Forensics

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Forensics

Postby daydreamer0023 » September 8th, 2017, 8:21 pm

Since no one's started it yet, I guess I will. What powder is used as a scotophor with designation P10 in dark-trace CRTs (such as in the Skiatron)?
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Re: Forensics

Postby daydreamer0023 » October 10th, 2017, 7:11 pm

I guess I'll try another question since the previous one didn't work out...

In fire arms, how does magnum differ from caliber?
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Re: Forensics

Postby sciduck » October 10th, 2017, 7:18 pm

daydreamer0023 wrote:I guess I'll try another question since the previous one didn't work out...

In fire arms, how does magnum differ from caliber?


What was the answer to the first question?
Caliber is the diameter of the internal barrel. Not actually sure what magnum is, but it's probably designating a gun that's bigger or more powerful than a certain caliber.
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Re: Forensics

Postby daydreamer0023 » October 11th, 2017, 4:04 pm

sciduck wrote:
daydreamer0023 wrote:I guess I'll try another question since the previous one didn't work out...

In fire arms, how does magnum differ from caliber?


What was the answer to the first question?
Caliber is the diameter of the internal barrel. Not actually sure what magnum is, but it's probably designating a gun that's bigger or more powerful than a certain caliber.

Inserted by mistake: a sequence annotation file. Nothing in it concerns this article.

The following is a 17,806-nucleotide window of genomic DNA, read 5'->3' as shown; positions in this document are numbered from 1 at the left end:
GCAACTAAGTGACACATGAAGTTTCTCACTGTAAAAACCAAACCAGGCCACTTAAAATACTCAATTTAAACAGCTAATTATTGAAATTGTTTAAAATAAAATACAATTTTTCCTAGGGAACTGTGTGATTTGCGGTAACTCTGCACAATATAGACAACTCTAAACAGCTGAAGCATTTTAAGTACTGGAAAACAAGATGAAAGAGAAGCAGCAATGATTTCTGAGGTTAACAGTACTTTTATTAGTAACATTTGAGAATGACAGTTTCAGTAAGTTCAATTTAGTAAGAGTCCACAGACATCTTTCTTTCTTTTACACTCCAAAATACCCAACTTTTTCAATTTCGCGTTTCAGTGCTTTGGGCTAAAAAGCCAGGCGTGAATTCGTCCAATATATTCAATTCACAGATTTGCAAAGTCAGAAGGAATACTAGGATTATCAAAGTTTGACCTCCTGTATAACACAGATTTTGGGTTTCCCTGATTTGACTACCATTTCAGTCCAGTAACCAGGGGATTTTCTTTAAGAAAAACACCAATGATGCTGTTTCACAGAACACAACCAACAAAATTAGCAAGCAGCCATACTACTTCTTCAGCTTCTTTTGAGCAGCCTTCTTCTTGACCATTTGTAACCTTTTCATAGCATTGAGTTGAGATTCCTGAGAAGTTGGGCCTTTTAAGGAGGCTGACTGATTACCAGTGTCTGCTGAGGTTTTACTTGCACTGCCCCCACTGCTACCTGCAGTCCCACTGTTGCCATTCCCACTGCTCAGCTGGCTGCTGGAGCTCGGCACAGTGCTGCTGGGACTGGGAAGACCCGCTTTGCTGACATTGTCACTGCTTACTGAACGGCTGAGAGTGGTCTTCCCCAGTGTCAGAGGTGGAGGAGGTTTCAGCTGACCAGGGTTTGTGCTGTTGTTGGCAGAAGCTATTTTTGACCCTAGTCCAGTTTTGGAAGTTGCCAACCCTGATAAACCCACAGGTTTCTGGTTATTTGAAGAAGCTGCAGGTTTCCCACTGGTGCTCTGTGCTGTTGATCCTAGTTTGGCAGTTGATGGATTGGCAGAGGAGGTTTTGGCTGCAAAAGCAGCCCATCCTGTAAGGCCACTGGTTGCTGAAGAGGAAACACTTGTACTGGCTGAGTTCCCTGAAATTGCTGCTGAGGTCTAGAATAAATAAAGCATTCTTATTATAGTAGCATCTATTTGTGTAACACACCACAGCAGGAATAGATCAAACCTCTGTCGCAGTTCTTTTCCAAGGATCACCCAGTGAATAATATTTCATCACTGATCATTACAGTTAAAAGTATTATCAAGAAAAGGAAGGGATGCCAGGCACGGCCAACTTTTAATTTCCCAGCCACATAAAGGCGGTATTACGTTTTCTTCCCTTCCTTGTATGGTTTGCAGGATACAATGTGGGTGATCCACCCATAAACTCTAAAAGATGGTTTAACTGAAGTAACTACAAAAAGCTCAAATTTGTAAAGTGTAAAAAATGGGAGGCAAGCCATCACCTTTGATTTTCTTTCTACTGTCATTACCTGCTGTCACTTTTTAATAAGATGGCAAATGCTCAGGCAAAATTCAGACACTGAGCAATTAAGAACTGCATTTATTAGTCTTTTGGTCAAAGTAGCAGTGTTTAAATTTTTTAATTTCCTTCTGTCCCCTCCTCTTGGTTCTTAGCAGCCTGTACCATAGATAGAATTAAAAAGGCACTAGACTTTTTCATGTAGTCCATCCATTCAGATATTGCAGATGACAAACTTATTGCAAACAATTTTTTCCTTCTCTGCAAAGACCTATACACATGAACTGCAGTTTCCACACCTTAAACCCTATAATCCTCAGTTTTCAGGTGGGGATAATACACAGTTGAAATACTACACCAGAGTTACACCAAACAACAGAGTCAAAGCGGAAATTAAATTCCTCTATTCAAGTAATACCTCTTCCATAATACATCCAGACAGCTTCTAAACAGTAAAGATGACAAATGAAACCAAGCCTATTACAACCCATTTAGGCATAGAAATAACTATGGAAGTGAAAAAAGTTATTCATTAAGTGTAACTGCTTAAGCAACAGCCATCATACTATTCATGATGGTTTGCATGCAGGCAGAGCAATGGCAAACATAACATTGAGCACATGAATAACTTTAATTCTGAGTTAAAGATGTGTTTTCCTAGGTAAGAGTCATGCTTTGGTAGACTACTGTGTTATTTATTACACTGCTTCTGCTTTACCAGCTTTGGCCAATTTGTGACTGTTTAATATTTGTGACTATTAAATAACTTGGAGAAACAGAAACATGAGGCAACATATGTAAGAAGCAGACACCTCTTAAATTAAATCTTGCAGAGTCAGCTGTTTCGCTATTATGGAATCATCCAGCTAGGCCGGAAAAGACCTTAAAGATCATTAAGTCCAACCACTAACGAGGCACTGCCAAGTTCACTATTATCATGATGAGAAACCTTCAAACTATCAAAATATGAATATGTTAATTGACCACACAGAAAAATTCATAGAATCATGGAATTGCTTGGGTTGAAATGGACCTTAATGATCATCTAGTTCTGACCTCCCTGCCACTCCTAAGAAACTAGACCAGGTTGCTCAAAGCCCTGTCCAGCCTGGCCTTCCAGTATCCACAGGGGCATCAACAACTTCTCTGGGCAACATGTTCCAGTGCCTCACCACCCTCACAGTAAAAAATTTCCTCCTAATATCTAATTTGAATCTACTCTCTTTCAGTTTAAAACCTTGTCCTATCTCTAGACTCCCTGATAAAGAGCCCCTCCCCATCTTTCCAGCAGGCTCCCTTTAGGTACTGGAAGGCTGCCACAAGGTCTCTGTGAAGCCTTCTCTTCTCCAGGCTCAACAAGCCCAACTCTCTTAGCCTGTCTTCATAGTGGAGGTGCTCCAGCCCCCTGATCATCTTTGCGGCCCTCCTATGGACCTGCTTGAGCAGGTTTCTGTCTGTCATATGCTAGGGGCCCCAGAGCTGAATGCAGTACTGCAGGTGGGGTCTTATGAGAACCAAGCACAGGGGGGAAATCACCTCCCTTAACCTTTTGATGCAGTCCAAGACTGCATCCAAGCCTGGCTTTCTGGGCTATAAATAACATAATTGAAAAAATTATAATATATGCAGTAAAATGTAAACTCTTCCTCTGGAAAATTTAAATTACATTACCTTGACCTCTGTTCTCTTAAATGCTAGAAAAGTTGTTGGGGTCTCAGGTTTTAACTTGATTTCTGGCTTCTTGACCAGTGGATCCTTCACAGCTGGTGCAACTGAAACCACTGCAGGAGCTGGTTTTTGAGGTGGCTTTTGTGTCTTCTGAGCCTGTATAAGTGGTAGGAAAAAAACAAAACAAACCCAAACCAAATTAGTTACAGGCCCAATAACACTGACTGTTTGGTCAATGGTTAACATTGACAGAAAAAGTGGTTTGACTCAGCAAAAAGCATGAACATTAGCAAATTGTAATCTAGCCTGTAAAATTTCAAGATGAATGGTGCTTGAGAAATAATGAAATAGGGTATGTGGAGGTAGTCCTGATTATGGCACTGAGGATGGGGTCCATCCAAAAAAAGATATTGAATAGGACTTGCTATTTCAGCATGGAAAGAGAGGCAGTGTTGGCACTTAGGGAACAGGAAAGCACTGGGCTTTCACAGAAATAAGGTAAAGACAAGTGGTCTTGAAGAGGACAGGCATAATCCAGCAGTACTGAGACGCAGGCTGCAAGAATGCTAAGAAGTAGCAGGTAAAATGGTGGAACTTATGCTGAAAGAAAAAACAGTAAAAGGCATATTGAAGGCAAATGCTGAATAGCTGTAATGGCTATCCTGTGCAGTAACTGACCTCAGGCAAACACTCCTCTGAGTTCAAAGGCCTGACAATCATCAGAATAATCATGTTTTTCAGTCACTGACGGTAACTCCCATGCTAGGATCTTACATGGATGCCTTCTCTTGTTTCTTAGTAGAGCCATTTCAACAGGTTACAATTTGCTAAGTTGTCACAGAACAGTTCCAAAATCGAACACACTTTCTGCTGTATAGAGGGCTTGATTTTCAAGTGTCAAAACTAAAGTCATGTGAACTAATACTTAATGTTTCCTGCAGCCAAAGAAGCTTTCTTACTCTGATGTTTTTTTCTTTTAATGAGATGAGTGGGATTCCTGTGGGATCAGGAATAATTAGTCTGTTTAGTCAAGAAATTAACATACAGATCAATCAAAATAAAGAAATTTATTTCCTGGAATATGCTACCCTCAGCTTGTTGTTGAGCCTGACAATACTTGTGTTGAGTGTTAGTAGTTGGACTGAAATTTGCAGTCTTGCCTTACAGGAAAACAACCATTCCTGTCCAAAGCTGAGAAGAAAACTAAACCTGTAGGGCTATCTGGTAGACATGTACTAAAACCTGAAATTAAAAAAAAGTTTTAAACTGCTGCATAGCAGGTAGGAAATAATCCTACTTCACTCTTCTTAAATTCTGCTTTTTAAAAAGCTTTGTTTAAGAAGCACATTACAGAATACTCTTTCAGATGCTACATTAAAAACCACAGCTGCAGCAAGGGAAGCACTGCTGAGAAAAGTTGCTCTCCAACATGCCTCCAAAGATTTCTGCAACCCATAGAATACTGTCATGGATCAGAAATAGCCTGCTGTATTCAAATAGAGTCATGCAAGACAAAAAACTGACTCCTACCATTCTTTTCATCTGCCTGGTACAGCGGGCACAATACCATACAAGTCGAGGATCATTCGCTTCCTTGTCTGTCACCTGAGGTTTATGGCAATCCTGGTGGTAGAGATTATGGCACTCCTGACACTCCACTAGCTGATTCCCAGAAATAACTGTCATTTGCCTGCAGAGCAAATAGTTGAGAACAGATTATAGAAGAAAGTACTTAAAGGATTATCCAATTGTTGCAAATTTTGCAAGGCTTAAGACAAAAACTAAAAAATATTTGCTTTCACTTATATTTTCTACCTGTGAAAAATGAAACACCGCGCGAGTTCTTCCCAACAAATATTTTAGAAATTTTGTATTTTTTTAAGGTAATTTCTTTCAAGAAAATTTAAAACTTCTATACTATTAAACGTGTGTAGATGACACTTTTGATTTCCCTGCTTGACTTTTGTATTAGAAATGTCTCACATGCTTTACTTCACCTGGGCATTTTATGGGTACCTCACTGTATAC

Magnum is basically a different measurement/style of cartridge. Anyhow, the answer to the first question was potassium chloride. Your turn! :)
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Re: Forensics

Postby sciduck » October 11th, 2017, 6:22 pm

When ammonium chloride reacts with one of the reagents provided by the supervisor, it forms the tetraamine copper(II) ion. What color is this ion and what is the reagent?
Edit: By reagent, I mean iodine, HCl, NaOH, or Benedict's
Last edited by sciduck on October 12th, 2017, 4:40 pm, edited 1 time in total.
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Re: Forensics

Postby Magikarpmaster629 » October 12th, 2017, 4:32 am

So...this has been a problem for a long time since it's harder to write questions for it, but I don't think y'all are really going in the right direction with the Forensics QM right now. The questions you're asking just don't show up on tests- at nationals even, the questions asking for background knowledge are actually pretty easy. You're looking too far into it. What makes Forensics hard is knowing your process for identification really well, and being able to go through it really fast. As a former competitor I would recommend focusing on questions like "You observe a powder to dissolve in water, forms a precipitate when reacting w/ NaOH, and turn red in the flame. What is this powder?" (it would be Ca(NO3)2). That and some of the "study" questions that actually do come up (usually related to DNA, chromatography, fingerprints and lifting techniques, mass spec, chemical reactions, etc).
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Re: Forensics

Postby sciduck » October 12th, 2017, 8:28 am